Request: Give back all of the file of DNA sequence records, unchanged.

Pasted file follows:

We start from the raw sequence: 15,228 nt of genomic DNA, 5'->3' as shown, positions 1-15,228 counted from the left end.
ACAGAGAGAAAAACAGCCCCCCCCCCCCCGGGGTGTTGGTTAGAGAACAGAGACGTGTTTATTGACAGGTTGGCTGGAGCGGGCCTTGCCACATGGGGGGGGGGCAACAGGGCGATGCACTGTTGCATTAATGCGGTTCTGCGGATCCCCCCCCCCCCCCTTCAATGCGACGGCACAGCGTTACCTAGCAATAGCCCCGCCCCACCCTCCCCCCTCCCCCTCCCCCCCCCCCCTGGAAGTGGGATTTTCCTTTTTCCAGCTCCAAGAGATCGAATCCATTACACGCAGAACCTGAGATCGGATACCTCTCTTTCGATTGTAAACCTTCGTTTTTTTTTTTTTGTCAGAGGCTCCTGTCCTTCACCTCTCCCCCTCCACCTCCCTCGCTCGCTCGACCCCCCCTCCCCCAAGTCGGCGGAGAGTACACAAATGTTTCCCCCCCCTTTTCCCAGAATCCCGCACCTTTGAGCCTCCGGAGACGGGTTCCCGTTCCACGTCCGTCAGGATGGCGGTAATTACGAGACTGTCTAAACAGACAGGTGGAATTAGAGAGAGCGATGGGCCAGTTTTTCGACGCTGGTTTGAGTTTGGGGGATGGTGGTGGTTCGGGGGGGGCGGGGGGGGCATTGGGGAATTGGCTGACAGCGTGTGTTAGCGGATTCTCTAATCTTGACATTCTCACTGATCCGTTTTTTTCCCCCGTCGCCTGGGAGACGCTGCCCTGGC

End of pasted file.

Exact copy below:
We start from the raw sequence: 15,228 nt of genomic DNA, 5'->3' as shown, positions 1-15,228 counted from the left end.
ACAGAGAGAAAAACAGCCCCCCCCCCCCCGGGGTGTTGGTTAGAGAACAGAGACGTGTTTATTGACAGGTTGGCTGGAGCGGGCCTTGCCACATGGGGGGGGGGCAACAGGGCGATGCACTGTTGCATTAATGCGGTTCTGCGGATCCCCCCCCCCCCCCTTCAATGCGACGGCACAGCGTTACCTAGCAATAGCCCCGCCCCACCCTCCCCCCTCCCCCTCCCCCCCCCCCCTGGAAGTGGGATTTTCCTTTTTCCAGCTCCAAGAGATCGAATCCATTACACGCAGAACCTGAGATCGGATACCTCTCTTTCGATTGTAAACCTTCGTTTTTTTTTTTTTGTCAGAGGCTCCTGTCCTTCACCTCTCCCCCTCCACCTCCCTCGCTCGCTCGACCCCCCCTCCCCCAAGTCGGCGGAGAGTACACAAATGTTTCCCCCCCCTTTTCCCAGAATCCCGCACCTTTGAGCCTCCGGAGACGGGTTCCCGTTCCACGTCCGTCAGGATGGCGGTAATTACGAGACTGTCTAAACAGACAGGTGGAATTAGAGAGAGCGATGGGCCAGTTTTTCGACGCTGGTTTGAGTTTGGGGGATGGTGGTGGTTCGGGGGGGGCGGGGGGGGCATTGGGGAATTGGCTGACAGCGTGTGTTAGCGGATTCTCTAATCTTGACATTCTCACTGATCCGTTTTTTTCCCCCGTCGCCTGGGAGACGCTGCCCTGGC